Israeli MPs have narrowly approved a request by President Moshe Katsav to take leave of absence so he can fight rape and other allegations.
On Wednesday, Mr Katsav angrily denied the accusations against him
Committee members pored over legal documents in an attempt to work out the consequences of their recommendations.
The case has shaken Israeli political circles and Prime Minister Ehud Olmert has called on him to step down.
On Wednesday Mr Katsav angrily denied the allegations, describing them as "the libel, the defamation, the lies".
Correspondents say the move to consider Mr Katsav as "temporarily incapacitated" is a face-saving measure as Attorney General Menachem Mazuz decides whether to order what would be an unprecedented criminal trial for an Israeli head of state.
The House Committee vote could hardly have been closer, with 13 MPs voting in favour of the president's request for a three-month leave of absence and 11 against.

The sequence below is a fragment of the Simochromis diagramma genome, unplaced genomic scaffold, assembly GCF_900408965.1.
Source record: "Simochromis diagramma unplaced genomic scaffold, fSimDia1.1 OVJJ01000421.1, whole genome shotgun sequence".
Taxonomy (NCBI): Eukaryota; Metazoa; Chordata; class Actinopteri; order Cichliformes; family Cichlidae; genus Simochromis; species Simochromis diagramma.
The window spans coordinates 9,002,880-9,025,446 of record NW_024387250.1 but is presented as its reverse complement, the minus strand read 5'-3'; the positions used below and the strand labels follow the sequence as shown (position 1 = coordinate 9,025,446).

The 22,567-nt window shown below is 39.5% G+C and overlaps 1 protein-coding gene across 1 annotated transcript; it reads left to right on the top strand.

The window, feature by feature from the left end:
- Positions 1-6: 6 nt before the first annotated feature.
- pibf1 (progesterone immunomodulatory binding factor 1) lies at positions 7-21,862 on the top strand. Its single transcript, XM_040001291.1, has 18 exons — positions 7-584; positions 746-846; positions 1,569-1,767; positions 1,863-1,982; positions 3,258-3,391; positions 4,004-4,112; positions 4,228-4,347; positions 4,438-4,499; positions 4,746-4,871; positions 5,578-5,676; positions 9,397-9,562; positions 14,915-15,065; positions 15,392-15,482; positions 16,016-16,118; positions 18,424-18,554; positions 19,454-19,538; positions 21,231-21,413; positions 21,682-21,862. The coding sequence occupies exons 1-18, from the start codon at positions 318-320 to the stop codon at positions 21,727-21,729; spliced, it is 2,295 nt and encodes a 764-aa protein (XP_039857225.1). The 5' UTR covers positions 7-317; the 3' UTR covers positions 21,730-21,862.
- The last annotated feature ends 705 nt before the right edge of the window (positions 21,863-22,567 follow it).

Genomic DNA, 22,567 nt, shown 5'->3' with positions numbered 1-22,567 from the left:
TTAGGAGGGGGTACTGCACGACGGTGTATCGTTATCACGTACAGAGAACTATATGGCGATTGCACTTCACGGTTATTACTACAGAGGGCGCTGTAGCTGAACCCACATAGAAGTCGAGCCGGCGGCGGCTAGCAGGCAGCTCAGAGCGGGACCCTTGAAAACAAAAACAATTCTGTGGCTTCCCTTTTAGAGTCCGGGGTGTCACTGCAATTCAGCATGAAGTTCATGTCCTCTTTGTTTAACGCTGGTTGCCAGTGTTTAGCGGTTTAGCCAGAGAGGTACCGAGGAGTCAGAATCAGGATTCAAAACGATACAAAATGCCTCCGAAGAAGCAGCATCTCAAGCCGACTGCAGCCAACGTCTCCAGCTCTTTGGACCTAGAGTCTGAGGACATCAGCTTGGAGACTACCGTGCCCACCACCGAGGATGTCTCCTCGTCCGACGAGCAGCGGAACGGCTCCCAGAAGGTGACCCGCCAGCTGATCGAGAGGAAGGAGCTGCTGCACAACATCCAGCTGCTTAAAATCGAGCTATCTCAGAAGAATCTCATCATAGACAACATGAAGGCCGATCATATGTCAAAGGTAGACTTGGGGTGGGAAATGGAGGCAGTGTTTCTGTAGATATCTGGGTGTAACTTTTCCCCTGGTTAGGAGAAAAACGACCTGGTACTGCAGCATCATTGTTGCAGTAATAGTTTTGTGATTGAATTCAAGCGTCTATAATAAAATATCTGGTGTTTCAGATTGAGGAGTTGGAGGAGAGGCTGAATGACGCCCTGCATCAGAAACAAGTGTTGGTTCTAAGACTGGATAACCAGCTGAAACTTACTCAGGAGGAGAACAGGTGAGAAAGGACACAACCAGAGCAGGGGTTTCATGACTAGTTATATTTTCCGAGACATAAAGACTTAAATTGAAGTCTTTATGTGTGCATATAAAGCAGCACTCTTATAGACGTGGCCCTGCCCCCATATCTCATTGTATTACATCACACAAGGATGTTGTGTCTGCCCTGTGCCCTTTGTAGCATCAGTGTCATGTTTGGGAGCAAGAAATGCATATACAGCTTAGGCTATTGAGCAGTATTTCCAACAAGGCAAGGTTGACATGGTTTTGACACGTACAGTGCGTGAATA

At a news conference on Wednesday, an irate Mr Katsav hit out at his accusers.
"The law does not oblige me to resign," he said. "I will not give in to blackmail."
Speaker of Parliament Dalia Itzik will take on Mr Katsav's mainly ceremonial role.
As president, Mr Katsav has immunity from prosecution - a status unaffected by the suspension approved on Thursday.
But there is growing pressure on him to step down and also moves by lawmakers to impeach him.
"Under these circumstances, there is no doubt in my mind that the president cannot continue to fulfil his position and he must leave the president's residence," Mr Olmert said on Wednesday.
Mr Mazuz said on Tuesday that he intended to charge Mr Katsav with offences including rape, obstruction of justice and fraud.